August 22: Orthodox Saints

The Martyrs Agathonikes, Zotikos, Theoprepios [in Slavonic: Bogolep], Akyndinos, Severian, Zinon and others accepted death for Christ during the reign of the emperor Maximian (284-305). The Martyr Agathonikes was descended from the Hypasians, and he lived at Nicomedia (now Izmit).

Having become well versed in Holy Scripture, he converted many people to Christ, including the most eminent member of the Senate (its "princeps" or leader).

Comitus Evtolmius was sent to the Pontine region, where he crucified the followers of the Christian Zotikos, all who had refused to offer sacrifice to idols, but Zotikos himself he took with him.

In Nicomedia, Evtolmius arrested Agathonikes (together with the princeps), and also Theoprepios, Akyndinos, and Severian. Finally, Evtolmius ordered that the martyrs be taken to Thrace for trial by the emperor. But along the way, in the vicinity of Potama, he put to death the Martyrs Zotikos, Theoprepios and Akyndinos -- who were unable to proceed further behind the chariot of the governor because of wounds received during the time of torture. The Martyr Severian was put to death at Chalcedon, and the Martyr Agathonikes together with others were executed by order of the emperor, in Selymbria.

Notes for this article:


Nicomedia (Izmit)






emperor Maximian



 The PriestMartyr Athanasias, bishop of the Cilician city of Tarsus, who baptised the Nun Anthysa, was executed by the order the emperor Aurelian (270-275).




 Nun Anthysa, a native of the city of Seleucia (in Syria). Learning of the teachings of Christ, she journeyed to Tarsus to Saint Athanasias and received Baptism from him. Her parents were enraged at their daughter for becoming a Christian. But she then -- having received monastic tonsure from Saint Athanasias -- settled in the wilderness, where she spent 23 years at ascetic deeds and died at the end of the 3rd Century. The Martyrs Charisimos and Neophytes, who had been baptised together with the Nun Anthysa, were her servants and they too accepted death for Christ.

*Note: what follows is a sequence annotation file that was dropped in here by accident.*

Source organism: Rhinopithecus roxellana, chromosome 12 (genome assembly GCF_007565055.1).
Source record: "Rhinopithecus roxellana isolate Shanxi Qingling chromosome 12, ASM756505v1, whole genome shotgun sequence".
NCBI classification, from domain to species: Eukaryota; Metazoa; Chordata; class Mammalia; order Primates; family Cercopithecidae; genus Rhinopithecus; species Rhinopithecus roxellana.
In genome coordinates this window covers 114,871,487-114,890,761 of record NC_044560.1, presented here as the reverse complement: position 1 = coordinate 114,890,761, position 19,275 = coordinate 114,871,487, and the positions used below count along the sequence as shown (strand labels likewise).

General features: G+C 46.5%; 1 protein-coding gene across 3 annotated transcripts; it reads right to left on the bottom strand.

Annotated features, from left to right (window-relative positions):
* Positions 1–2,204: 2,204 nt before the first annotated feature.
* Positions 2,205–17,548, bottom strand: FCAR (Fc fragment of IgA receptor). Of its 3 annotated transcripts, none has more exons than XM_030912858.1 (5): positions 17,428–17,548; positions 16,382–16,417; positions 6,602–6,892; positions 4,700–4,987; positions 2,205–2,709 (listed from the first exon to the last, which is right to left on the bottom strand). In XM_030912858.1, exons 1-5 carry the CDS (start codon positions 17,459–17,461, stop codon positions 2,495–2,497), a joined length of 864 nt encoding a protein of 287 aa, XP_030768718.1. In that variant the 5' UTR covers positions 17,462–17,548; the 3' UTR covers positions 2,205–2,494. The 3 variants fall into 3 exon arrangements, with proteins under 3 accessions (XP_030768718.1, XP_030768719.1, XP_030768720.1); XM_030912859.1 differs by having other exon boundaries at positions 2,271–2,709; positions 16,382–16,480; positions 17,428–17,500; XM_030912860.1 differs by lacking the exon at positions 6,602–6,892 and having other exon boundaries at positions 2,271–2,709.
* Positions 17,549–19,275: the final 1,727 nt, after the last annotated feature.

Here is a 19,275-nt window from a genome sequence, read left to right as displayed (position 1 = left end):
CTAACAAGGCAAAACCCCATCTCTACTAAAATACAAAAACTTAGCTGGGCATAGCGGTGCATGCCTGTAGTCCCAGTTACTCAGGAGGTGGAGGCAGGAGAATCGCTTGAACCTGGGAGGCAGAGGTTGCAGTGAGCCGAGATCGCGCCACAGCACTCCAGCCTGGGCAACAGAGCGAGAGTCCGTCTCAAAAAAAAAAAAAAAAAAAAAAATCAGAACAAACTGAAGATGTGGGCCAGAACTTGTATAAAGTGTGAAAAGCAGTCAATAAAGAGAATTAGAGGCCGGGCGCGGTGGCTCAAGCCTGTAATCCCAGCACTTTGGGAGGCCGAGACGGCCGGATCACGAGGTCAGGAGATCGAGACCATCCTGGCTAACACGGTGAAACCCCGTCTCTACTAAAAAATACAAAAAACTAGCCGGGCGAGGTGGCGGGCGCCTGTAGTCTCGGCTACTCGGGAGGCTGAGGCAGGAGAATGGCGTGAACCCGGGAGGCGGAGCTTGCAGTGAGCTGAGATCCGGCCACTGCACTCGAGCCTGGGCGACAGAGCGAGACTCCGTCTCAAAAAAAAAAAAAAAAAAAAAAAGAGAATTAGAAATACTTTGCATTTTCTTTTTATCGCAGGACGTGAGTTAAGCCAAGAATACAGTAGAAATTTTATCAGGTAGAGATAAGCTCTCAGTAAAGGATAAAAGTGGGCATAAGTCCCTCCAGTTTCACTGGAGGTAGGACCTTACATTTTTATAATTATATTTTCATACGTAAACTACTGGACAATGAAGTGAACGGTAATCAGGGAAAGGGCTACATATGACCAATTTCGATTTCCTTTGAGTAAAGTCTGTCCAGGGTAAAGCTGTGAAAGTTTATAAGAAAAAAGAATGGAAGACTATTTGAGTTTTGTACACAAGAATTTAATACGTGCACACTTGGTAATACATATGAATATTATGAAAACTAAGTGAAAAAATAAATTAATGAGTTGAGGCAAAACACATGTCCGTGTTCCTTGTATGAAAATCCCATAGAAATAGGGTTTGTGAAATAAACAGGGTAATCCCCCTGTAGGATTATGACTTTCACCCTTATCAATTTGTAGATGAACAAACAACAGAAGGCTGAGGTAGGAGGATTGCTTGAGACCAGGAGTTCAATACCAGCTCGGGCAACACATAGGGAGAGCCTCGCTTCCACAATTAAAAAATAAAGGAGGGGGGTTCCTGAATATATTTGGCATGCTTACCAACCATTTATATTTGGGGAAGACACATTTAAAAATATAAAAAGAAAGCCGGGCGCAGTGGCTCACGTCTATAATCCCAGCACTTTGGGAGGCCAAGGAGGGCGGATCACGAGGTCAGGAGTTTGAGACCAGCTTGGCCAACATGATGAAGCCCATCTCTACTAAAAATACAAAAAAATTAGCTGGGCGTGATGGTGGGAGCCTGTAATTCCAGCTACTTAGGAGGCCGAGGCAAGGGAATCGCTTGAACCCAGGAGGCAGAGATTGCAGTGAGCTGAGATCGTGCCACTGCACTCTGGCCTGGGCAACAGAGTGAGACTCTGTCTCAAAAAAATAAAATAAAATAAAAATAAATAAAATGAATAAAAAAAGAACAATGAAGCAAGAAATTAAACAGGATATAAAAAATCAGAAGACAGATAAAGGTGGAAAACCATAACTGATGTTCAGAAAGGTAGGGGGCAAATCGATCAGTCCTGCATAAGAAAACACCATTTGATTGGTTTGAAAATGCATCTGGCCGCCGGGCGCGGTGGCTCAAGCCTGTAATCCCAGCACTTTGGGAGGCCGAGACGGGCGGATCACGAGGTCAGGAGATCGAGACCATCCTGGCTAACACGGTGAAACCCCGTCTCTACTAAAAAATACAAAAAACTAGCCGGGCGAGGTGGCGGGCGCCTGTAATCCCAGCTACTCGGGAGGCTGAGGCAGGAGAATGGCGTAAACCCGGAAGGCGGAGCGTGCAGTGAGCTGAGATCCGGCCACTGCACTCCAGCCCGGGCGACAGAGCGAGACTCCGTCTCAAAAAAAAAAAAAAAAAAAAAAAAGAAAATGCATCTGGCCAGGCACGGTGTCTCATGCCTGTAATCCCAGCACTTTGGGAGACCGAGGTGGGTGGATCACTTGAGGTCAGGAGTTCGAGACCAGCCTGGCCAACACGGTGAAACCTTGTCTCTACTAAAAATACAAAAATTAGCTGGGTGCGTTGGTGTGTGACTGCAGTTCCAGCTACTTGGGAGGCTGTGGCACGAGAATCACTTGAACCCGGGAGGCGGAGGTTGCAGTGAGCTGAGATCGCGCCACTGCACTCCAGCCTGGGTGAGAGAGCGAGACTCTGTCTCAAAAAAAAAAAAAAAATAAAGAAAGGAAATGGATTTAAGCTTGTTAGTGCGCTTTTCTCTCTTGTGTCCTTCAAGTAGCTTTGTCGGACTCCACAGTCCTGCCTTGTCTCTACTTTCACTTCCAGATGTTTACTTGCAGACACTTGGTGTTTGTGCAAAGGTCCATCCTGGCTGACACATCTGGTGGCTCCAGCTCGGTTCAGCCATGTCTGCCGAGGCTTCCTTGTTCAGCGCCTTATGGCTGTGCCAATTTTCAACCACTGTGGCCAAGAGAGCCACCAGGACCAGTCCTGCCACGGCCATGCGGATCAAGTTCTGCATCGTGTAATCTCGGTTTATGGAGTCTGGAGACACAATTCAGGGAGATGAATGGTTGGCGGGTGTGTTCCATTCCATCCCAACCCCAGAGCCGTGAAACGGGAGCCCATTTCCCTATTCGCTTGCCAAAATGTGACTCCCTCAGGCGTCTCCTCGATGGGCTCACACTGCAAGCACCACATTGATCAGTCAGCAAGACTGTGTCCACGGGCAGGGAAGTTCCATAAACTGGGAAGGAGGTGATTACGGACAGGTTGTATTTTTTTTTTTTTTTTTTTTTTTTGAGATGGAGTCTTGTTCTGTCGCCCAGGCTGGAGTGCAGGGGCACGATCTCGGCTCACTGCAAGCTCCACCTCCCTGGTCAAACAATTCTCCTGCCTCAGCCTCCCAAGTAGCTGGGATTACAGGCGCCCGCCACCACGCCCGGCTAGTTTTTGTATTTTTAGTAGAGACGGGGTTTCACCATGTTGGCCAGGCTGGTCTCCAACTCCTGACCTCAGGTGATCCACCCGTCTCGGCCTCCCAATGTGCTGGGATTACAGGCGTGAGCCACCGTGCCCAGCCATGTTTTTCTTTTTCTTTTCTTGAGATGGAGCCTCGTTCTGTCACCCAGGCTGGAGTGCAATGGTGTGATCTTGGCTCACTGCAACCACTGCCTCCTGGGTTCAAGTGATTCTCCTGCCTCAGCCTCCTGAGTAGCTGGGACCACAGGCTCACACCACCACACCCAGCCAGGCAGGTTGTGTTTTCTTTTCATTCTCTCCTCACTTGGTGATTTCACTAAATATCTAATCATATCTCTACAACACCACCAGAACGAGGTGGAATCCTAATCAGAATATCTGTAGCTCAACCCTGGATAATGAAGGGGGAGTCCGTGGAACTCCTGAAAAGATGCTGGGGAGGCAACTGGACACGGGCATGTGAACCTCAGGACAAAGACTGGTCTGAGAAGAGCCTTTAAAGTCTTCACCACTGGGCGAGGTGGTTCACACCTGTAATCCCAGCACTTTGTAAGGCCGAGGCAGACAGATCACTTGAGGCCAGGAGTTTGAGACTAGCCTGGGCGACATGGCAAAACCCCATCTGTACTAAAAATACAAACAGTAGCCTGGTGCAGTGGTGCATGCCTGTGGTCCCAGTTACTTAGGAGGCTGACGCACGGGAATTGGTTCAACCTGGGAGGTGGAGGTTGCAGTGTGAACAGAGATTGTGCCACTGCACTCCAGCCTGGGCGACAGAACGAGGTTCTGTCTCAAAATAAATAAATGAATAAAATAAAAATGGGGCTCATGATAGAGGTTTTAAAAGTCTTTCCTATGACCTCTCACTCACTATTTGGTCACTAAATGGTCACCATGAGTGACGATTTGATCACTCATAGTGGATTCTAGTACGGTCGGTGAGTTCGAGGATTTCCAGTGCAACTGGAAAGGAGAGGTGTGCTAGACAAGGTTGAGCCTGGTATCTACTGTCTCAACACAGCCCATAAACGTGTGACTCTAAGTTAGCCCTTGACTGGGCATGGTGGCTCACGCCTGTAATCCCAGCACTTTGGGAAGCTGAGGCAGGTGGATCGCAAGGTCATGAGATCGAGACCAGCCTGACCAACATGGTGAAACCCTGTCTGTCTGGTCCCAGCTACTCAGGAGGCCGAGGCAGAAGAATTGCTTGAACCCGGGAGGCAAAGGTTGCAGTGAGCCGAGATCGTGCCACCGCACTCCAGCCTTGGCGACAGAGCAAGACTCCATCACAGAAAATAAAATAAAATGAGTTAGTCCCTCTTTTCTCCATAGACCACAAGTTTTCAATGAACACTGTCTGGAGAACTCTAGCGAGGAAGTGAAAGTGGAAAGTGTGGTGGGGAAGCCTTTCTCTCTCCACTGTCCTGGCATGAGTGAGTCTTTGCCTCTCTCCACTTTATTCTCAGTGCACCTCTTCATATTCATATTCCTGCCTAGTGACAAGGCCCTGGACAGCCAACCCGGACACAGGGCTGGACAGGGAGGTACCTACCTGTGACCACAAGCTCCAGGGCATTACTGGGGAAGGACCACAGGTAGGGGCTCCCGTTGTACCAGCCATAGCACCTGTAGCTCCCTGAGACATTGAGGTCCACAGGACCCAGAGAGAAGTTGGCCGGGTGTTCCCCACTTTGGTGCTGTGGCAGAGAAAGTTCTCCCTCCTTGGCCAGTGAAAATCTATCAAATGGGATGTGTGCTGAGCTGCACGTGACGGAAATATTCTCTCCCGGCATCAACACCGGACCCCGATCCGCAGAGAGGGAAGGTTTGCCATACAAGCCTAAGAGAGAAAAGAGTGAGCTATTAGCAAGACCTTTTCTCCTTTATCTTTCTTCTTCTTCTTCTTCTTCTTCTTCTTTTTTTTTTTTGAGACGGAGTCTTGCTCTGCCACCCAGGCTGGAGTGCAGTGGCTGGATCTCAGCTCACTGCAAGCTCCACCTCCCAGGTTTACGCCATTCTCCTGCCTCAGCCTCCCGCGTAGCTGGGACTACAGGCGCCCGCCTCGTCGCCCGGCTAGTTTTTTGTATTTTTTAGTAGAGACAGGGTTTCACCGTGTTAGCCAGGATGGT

Saint Athanasias

 The Martyress Eulalia lived in Spain, near the city of Barcionum [at present now -- Barcelona], and she was raised by her parents in piety and the Christian faith. Already at 14 years of age, she spent a solitary life in the parental home, occupied with several of her own age in prayer, the reading of Holy Scripture, and handicrafts.

During the time of a persecution against Christians -- that under the emperors Diocletian (284-305) and Maximian (284-305) -- the governor Dacian came to Barcionum to rid it of Christians.

Hearing about this, Eulalia secretly left her home by night and by morning had made her way into the city. Pushing her way through the throng of people, she made a bold denunciation of Dacian for forcing people to renounce the True God to instead offer sacrifice to devils.

Dacian gave orders to torture her. However, she began to pray that the Lord would take her to Heaven to Himself, and with this prayer she died. At that time, people saw a white dove, flying up from her mouth to Heaven.

She was buried by night by Christians.






 The Monk Bogolep (Bogolep means "God-worthy") was a disciple of the Monk Paisii of Uglich . Both in the secular world and in the monastery Bogolep was a baker of bread.

A wonderworking icon of the Protection ["Pokrov"] of the MostHoly Mother of God appeared to him, when he went early in the morning for water to the Volga. He saw the icon standing at the riverbank and gleaming with Heavenly Light. Forgetting about the water, the Monk Bogolep quickly ran back to the monastery and told everything to the Monk Paisii. The Monks Adrian, Vassian, Bogolep and Paisii in company with all the monastery brethren carried the icon to the monastery.



Protection ["Pokrov"] of the MostHoly Mother of God

Volga River